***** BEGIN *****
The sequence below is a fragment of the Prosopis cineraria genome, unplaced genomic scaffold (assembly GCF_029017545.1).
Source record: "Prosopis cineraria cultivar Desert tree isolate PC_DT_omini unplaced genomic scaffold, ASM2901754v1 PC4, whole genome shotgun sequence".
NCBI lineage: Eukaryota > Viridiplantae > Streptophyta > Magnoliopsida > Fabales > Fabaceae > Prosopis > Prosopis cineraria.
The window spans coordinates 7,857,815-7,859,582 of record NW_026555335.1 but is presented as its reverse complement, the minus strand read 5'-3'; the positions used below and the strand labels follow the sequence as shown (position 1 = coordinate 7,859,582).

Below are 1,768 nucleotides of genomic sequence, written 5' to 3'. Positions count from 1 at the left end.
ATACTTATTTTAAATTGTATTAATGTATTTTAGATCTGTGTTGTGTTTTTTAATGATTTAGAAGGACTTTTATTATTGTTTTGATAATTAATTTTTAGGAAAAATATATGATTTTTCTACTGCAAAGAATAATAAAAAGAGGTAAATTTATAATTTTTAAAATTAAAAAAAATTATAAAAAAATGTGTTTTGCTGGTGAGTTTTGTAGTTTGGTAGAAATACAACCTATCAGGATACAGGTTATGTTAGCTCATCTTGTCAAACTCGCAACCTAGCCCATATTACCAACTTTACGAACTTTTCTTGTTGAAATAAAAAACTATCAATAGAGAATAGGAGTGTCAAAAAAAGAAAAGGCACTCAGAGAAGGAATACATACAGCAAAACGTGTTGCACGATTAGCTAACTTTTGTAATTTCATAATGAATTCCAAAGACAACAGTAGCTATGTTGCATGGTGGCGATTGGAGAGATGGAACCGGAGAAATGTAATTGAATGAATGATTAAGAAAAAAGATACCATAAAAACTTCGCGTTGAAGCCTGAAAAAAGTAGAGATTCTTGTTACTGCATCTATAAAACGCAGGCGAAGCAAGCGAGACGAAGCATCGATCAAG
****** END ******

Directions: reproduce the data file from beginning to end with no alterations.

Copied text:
The sequence below is a fragment of the Prosopis cineraria genome, unplaced genomic scaffold (assembly GCF_029017545.1).
Source record: "Prosopis cineraria cultivar Desert tree isolate PC_DT_omini unplaced genomic scaffold, ASM2901754v1 PC4, whole genome shotgun sequence".
NCBI lineage: Eukaryota > Viridiplantae > Streptophyta > Magnoliopsida > Fabales > Fabaceae > Prosopis > Prosopis cineraria.
The window spans coordinates 7,857,815-7,859,582 of record NW_026555335.1 but is presented as its reverse complement, the minus strand read 5'-3'; the positions used below and the strand labels follow the sequence as shown (position 1 = coordinate 7,859,582).

Below are 1,768 nucleotides of genomic sequence, written 5' to 3'. Positions count from 1 at the left end.
ATACTTATTTTAAATTGTATTAATGTATTTTAGATCTGTGTTGTGTTTTTTAATGATTTAGAAGGACTTTTATTATTGTTTTGATAATTAATTTTTAGGAAAAATATATGATTTTTCTACTGCAAAGAATAATAAAAAGAGGTAAATTTATAATTTTTAAAATTAAAAAAAATTATAAAAAAATGTGTTTTGCTGGTGAGTTTTGTAGTTTGGTAGAAATACAACCTATCAGGATACAGGTTATGTTAGCTCATCTTGTCAAACTCGCAACCTAGCCCATATTACCAACTTTACGAACTTTTCTTGTTGAAATAAAAAACTATCAATAGAGAATAGGAGTGTCAAAAAAAGAAAAGGCACTCAGAGAAGGAATACATACAGCAAAACGTGTTGCACGATTAGCTAACTTTTGTAATTTCATAATGAATTCCAAAGACAACAGTAGCTATGTTGCATGGTGGCGATTGGAGAGATGGAACCGGAGAAATGTAATTGAATGAATGATTAAGAAAAAAGATACCATAAAAACTTCGCGTTGAAGCCTGAAAAAAGTAGAGATTCTTGTTACTGCATCTATAAAACGCAGGCGAAGCAAGCGAGACGAAGCATCGATCAAG